In a NFL Network special that aired before Manning’s injury, Ravens linebacker Ray Lewis said that if you take Manning away from the Colts you have a “very below-average ball club.” What once seemed like hyperbole has proven to be instead a gross understatement.

Of course the unknown quantity here is Manning’s health: If Peyton ultimately can’t play football again, then Irsay is 100 percent right for moving on. You just wish that in doing so, he would show a little appreciation for Manning, as he is almost assured of not finding a quarterback of his class in this year’s – or maybe any year’s – NFL draft.

Any conversation about sports and money this week has to include a mention of Prince Fielder, who on Tuesday signed a nine-year contract with the Detroit Tigers worth a breathtaking $214 million.

Fielder’s expected departure from the Brewers is less a blow to Milwaukee’s team and its fans – hey, the man himself even said before the season was over that he was a goner – than it is a painful reminder that baseball, more than the other major sports, has yet to solve the glaring issue of small market vs. big market disparity.

Commissioner Bud Selig is quick to point out that baseball has had an impressively varied group of postseason participants in recent years, but that doesn’t hide the staggering salary disparity between its clubs: In 2011, the Yankees, Phillies, and Red Sox all had payrolls north of $160 million, while five teams had payrolls under $50 million.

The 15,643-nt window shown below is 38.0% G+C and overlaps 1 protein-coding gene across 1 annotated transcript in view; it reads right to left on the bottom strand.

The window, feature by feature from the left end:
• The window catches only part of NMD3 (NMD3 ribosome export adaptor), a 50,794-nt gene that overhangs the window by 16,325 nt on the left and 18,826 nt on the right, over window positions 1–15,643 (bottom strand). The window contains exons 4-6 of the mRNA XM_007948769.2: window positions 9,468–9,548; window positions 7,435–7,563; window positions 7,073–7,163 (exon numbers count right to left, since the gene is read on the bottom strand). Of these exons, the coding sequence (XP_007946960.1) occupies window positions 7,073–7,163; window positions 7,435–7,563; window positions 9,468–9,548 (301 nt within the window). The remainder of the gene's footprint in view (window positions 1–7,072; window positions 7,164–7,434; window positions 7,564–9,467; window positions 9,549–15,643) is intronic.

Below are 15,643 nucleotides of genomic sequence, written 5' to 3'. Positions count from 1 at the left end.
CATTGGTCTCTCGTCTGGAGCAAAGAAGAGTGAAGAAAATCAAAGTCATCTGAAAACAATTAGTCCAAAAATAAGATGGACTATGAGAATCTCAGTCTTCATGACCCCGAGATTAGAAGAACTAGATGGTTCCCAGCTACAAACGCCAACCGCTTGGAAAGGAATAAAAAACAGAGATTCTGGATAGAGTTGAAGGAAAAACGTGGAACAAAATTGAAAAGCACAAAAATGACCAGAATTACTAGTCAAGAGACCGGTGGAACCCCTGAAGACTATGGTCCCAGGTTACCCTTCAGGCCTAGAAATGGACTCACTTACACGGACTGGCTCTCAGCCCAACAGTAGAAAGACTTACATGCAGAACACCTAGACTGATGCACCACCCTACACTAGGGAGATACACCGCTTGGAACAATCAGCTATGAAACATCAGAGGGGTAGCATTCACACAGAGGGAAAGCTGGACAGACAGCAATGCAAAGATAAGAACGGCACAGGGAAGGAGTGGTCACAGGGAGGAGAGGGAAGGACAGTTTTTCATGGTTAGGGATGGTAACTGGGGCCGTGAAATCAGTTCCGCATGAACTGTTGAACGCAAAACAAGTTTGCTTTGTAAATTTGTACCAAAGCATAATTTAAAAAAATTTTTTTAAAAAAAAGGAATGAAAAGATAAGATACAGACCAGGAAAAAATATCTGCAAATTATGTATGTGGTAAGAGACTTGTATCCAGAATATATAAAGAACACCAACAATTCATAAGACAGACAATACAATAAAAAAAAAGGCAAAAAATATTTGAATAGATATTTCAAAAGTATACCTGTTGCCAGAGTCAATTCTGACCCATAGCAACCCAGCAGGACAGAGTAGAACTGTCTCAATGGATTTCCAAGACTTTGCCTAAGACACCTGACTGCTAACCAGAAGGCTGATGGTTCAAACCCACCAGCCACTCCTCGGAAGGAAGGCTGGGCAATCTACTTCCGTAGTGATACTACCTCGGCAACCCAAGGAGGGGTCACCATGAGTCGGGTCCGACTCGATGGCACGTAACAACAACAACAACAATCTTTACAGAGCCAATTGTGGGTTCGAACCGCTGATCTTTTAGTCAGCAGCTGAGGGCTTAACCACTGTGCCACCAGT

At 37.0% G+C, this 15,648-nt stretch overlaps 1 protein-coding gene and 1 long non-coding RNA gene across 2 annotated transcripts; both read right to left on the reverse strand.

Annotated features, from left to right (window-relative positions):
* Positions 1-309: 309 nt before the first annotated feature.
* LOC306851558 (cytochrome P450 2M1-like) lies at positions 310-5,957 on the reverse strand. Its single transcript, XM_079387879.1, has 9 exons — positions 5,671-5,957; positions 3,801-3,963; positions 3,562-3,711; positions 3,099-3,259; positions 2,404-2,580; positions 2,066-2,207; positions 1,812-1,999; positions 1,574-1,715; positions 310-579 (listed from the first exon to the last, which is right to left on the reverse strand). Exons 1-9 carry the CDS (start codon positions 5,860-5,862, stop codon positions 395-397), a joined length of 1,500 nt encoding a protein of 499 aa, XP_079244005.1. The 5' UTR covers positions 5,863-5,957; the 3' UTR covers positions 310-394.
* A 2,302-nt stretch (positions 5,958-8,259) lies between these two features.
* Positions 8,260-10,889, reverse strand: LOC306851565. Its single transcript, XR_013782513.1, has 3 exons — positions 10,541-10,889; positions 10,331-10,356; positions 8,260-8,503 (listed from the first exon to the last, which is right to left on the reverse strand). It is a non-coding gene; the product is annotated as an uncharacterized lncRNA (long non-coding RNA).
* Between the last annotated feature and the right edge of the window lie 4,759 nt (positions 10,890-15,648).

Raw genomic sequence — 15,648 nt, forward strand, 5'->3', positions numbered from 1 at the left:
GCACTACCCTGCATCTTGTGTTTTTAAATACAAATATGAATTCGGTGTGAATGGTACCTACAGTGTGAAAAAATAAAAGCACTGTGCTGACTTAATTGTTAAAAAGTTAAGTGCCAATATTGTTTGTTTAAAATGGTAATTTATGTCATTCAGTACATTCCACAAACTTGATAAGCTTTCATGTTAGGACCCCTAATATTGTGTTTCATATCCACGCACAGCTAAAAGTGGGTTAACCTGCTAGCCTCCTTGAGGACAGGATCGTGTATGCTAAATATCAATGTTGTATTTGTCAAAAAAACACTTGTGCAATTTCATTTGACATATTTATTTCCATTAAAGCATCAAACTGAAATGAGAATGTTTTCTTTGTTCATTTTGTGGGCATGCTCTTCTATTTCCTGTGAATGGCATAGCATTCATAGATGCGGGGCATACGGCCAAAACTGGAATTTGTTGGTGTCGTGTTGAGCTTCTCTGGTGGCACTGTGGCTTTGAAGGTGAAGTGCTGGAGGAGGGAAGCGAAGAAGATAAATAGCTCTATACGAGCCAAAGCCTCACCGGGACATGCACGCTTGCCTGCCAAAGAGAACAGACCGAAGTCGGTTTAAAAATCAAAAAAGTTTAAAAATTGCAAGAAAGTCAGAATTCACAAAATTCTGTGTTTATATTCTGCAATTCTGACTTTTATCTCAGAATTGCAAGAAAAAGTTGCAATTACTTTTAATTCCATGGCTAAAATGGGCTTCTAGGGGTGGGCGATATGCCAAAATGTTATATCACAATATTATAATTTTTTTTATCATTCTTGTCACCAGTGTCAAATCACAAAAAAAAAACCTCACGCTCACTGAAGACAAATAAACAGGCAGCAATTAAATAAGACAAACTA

No one can blame Fielder for taking the most money offered to him, but something is wrong when a small-market team like Milwaukee can be prepared to offer a rumored $120 million for Fielder and still not be considered a serious candidate for his services.

Given that both teams play in the same state, it’s impossible not to compare the Milwaukee Brewers situation in baseball to the Green Bay Packers situation in the NFL. Despite recent successes – which will be tough to maintain following the loss of Fielder and the likely suspension of Ryan Braun – the Brewers have, over their history, been a team of have-nots. The Packers, despite playing in the NFL’s smallest market, have a long history of being the haves.

Not that that fact provides much solace in Wisconsin this NFL postseason.

Finally, the saddest sports news from the past week was undoubtedly the passing of Penn State football coach Joe Paterno.

At a time when Paterno’s life and unparalleled accomplishments in college football should be celebrated, it’s impossible not to feel at the very least conflicted or even somewhat distasteful showing admiration for the man after learning of what he didn’t try harder to prevent from going on under his nose at State College.

However, even the most jaded of us have to admit that Paterno was a man who inspired and improved the lives of countless young people.

But, like Kyle Williams and Billy Cundiff, Paterno is doomed to have his name forever linked to mistakes.

Sadly, unlike Williams and Cundiff, Paterno made mistakes that were not just not good. They were tragic.